LUZZATTO, MOSES flAYIM (1707-1747), Hebrew dramatist and mystic, was born in Padua 1707, and died at Acre 1747. He was influenced by Isaac Luria (q.v.) on the mystical side, and on the poetical side by Italian drama of the school of Guarini (q.v.). He attacked Leon of Modena's anti-Kabbalistic treatises, and as a result of his conflict with the Venetian Rabbinate left Italy for Amsterdam, where, like Spinoza, he maintained himself by grinding lenses. Here, in 1740, he wrote his popular religious manual the Path of the Upright (Messilath Yesharim) and other ethical works. He visited London, but finally settled in Palestine, where he died. Luzzatto's most lasting work is in the realm of Hebrew drama. His best-known compositions are: the Tower of Victory (Migdal 'Oz) and Glory to the Upright (Layesharim Tehittah). Both of these dramas, which were not printed at the time but were widely circulated in manuscript, are of the type which preceded the Shakespearean age they are allegorical and all the characters are types. The beautiful Hebrew style created a new school of Hebrew poetry, and the Hebrew renaissance which resulted from the career of Moses Mendelssohn owed much to Luzzatto.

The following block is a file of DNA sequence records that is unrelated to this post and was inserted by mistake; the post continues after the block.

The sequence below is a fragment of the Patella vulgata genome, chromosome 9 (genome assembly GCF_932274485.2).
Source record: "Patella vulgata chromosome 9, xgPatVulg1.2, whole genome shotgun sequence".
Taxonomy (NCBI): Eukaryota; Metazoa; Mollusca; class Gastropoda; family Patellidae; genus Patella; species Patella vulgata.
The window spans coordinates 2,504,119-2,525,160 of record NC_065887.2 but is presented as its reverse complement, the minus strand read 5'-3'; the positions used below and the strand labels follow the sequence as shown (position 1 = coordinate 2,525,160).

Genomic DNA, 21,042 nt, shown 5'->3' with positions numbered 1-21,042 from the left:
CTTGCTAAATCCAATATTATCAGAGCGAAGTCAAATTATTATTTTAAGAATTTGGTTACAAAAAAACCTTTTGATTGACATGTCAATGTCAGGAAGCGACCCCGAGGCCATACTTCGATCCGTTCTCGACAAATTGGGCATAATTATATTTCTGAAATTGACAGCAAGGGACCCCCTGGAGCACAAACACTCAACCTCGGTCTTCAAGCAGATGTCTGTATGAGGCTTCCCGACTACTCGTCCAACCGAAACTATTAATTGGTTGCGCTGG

See Gratz, History of the Jews, v. ch. vii. ; I. Abrahams, Jewish Life in the Middle Ages, pp. 190, 268; N. Slouschz, The Renascence of Hebrew Literature, ch. i. (I. A.)
Note - this article incorporates content from Encyclopaedia Britannica, Eleventh Edition, (1910-1911)